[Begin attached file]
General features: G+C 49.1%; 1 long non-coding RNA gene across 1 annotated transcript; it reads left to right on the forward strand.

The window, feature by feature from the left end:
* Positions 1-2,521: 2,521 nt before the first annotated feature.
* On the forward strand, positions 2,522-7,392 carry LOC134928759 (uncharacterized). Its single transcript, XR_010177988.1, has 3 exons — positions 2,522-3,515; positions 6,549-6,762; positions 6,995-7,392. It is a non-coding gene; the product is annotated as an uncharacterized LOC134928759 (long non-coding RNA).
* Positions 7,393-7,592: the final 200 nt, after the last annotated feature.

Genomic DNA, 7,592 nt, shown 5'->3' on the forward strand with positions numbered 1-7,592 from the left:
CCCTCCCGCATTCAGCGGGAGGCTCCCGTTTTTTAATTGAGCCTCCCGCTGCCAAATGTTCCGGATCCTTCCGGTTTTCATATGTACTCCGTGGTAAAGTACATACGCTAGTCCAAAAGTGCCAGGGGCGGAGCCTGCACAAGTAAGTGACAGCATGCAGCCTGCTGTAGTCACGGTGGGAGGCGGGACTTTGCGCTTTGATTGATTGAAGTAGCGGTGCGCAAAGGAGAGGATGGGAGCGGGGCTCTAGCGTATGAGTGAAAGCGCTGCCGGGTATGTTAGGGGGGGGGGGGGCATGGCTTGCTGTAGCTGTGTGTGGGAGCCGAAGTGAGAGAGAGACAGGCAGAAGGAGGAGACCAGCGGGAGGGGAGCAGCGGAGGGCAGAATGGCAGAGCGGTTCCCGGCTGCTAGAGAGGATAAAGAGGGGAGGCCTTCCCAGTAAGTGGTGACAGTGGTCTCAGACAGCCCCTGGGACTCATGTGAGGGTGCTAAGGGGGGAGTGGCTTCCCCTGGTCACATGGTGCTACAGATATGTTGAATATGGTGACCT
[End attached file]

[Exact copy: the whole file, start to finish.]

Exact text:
General features: G+C 49.1%; 1 long non-coding RNA gene across 1 annotated transcript; it reads left to right on the forward strand.

The window, feature by feature from the left end:
* Positions 1-2,521: 2,521 nt before the first annotated feature.
* On the forward strand, positions 2,522-7,392 carry LOC134928759 (uncharacterized). Its single transcript, XR_010177988.1, has 3 exons — positions 2,522-3,515; positions 6,549-6,762; positions 6,995-7,392. It is a non-coding gene; the product is annotated as an uncharacterized LOC134928759 (long non-coding RNA).
* Positions 7,393-7,592: the final 200 nt, after the last annotated feature.

Genomic DNA, 7,592 nt, shown 5'->3' on the forward strand with positions numbered 1-7,592 from the left:
CCCTCCCGCATTCAGCGGGAGGCTCCCGTTTTTTAATTGAGCCTCCCGCTGCCAAATGTTCCGGATCCTTCCGGTTTTCATATGTACTCCGTGGTAAAGTACATACGCTAGTCCAAAAGTGCCAGGGGCGGAGCCTGCACAAGTAAGTGACAGCATGCAGCCTGCTGTAGTCACGGTGGGAGGCGGGACTTTGCGCTTTGATTGATTGAAGTAGCGGTGCGCAAAGGAGAGGATGGGAGCGGGGCTCTAGCGTATGAGTGAAAGCGCTGCCGGGTATGTTAGGGGGGGGGGGGGCATGGCTTGCTGTAGCTGTGTGTGGGAGCCGAAGTGAGAGAGAGACAGGCAGAAGGAGGAGACCAGCGGGAGGGGAGCAGCGGAGGGCAGAATGGCAGAGCGGTTCCCGGCTGCTAGAGAGGATAAAGAGGGGAGGCCTTCCCAGTAAGTGGTGACAGTGGTCTCAGACAGCCCCTGGGACTCATGTGAGGGTGCTAAGGGGGGAGTGGCTTCCCCTGGTCACATGGTGCTACAGATATGTTGAATATGGTGACCT